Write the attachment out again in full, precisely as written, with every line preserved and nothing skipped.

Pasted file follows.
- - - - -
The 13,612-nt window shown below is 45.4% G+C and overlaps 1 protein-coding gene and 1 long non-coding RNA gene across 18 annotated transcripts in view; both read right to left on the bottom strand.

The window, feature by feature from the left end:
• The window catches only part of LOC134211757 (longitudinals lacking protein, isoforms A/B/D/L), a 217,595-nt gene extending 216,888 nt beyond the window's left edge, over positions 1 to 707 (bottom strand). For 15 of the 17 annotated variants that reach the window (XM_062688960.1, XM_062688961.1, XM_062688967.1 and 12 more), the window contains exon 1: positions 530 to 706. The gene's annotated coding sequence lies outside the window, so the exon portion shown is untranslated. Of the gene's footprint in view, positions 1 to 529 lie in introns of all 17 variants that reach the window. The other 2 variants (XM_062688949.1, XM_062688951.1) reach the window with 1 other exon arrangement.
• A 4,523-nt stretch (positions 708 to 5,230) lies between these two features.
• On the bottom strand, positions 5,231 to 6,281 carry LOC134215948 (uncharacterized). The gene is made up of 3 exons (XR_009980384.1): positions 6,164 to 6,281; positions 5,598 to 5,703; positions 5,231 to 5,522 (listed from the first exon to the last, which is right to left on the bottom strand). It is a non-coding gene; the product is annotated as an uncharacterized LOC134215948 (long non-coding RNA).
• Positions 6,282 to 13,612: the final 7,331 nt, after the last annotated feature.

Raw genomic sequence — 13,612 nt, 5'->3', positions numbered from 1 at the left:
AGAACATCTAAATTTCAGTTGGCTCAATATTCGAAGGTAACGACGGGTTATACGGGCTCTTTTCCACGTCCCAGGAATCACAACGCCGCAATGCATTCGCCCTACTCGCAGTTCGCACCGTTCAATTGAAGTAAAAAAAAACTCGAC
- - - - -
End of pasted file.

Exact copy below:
The 13,612-nt window shown below is 45.4% G+C and overlaps 1 protein-coding gene and 1 long non-coding RNA gene across 18 annotated transcripts in view; both read right to left on the bottom strand.

The window, feature by feature from the left end:
• The window catches only part of LOC134211757 (longitudinals lacking protein, isoforms A/B/D/L), a 217,595-nt gene extending 216,888 nt beyond the window's left edge, over positions 1 to 707 (bottom strand). For 15 of the 17 annotated variants that reach the window (XM_062688960.1, XM_062688961.1, XM_062688967.1 and 12 more), the window contains exon 1: positions 530 to 706. The gene's annotated coding sequence lies outside the window, so the exon portion shown is untranslated. Of the gene's footprint in view, positions 1 to 529 lie in introns of all 17 variants that reach the window. The other 2 variants (XM_062688949.1, XM_062688951.1) reach the window with 1 other exon arrangement.
• A 4,523-nt stretch (positions 708 to 5,230) lies between these two features.
• On the bottom strand, positions 5,231 to 6,281 carry LOC134215948 (uncharacterized). The gene is made up of 3 exons (XR_009980384.1): positions 6,164 to 6,281; positions 5,598 to 5,703; positions 5,231 to 5,522 (listed from the first exon to the last, which is right to left on the bottom strand). It is a non-coding gene; the product is annotated as an uncharacterized LOC134215948 (long non-coding RNA).
• Positions 6,282 to 13,612: the final 7,331 nt, after the last annotated feature.

Raw genomic sequence — 13,612 nt, 5'->3', positions numbered from 1 at the left:
AGAACATCTAAATTTCAGTTGGCTCAATATTCGAAGGTAACGACGGGTTATACGGGCTCTTTTCCACGTCCCAGGAATCACAACGCCGCAATGCATTCGCCCTACTCGCAGTTCGCACCGTTCAATTGAAGTAAAAAAAAACTCGAC